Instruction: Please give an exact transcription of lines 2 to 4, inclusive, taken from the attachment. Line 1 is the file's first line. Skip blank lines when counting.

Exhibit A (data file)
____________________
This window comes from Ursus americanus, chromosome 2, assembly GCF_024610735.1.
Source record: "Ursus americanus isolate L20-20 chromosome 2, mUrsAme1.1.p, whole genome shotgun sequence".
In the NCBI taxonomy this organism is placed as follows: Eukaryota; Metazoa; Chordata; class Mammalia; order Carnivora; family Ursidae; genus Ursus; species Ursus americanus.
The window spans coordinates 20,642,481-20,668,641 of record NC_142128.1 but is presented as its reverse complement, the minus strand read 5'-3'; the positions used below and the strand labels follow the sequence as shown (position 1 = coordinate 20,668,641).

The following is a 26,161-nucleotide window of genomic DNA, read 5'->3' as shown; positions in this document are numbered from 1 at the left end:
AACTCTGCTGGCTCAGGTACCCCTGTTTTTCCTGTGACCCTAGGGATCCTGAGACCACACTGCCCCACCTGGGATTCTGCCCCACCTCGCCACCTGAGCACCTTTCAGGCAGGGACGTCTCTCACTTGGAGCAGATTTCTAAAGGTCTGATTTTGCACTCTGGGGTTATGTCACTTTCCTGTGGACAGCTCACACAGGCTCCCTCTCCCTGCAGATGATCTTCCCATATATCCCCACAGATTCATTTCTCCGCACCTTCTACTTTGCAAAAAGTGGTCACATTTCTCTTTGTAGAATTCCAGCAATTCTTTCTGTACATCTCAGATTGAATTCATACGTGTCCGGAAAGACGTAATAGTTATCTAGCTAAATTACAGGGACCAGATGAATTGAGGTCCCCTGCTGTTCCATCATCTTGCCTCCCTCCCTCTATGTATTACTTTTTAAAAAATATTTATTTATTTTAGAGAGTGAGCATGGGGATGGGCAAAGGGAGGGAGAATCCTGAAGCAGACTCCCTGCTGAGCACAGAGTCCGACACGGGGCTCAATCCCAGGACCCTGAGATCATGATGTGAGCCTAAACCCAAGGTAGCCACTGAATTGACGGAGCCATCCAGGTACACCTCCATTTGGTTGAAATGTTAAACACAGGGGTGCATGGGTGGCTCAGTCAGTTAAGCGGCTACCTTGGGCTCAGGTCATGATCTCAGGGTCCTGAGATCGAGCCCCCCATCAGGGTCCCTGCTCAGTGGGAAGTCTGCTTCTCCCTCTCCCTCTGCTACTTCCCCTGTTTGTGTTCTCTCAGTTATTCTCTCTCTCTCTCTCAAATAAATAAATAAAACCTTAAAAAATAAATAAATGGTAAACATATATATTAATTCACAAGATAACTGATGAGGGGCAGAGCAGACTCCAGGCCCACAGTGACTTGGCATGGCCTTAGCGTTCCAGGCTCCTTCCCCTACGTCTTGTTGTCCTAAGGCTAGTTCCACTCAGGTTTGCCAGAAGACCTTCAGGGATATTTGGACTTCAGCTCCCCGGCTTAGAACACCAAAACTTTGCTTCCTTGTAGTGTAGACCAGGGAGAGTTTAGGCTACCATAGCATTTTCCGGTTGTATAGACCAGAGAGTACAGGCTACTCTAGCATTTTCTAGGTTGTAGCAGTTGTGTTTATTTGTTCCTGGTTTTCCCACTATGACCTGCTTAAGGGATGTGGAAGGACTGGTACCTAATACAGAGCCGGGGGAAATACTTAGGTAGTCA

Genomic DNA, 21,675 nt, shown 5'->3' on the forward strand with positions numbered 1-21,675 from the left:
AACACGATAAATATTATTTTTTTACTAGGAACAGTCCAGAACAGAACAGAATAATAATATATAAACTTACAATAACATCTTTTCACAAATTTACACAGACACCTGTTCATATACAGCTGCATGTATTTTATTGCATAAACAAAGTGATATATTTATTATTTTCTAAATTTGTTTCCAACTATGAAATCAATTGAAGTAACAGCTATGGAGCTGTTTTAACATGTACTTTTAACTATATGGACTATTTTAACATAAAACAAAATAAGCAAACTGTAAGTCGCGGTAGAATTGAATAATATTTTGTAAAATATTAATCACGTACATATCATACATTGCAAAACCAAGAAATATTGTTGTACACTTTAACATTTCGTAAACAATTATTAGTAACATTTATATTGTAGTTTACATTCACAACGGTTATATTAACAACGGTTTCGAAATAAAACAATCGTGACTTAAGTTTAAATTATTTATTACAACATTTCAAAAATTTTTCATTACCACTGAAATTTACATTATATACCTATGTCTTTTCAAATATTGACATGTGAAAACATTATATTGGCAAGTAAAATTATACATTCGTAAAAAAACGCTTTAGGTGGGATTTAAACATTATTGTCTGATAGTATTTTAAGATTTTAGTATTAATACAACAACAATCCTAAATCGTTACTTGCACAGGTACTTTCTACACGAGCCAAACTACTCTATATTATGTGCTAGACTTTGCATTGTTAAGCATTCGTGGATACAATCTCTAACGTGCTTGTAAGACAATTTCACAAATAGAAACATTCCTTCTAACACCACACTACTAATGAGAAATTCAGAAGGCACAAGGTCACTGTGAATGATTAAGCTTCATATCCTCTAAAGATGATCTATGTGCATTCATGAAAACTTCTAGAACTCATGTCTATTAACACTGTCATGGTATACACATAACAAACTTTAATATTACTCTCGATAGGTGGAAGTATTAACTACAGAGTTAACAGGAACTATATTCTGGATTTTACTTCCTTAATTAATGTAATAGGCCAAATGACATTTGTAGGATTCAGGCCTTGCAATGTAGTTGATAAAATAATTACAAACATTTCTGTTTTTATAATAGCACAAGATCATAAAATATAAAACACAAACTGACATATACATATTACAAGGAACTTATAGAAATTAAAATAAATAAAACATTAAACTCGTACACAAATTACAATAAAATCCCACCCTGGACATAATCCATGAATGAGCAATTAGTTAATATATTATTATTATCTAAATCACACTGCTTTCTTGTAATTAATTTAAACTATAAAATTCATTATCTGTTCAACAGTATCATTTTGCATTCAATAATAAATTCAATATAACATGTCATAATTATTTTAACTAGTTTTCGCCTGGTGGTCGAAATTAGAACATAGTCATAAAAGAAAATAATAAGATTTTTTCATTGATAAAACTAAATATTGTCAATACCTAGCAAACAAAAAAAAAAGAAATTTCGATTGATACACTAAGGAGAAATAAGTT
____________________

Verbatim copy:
Source record: "Ursus americanus isolate L20-20 chromosome 2, mUrsAme1.1.p, whole genome shotgun sequence".
In the NCBI taxonomy this organism is placed as follows: Eukaryota; Metazoa; Chordata; class Mammalia; order Carnivora; family Ursidae; genus Ursus; species Ursus americanus.
The window spans coordinates 20,642,481-20,668,641 of record NC_142128.1 but is presented as its reverse complement, the minus strand read 5'-3'; the positions used below and the strand labels follow the sequence as shown (position 1 = coordinate 20,668,641).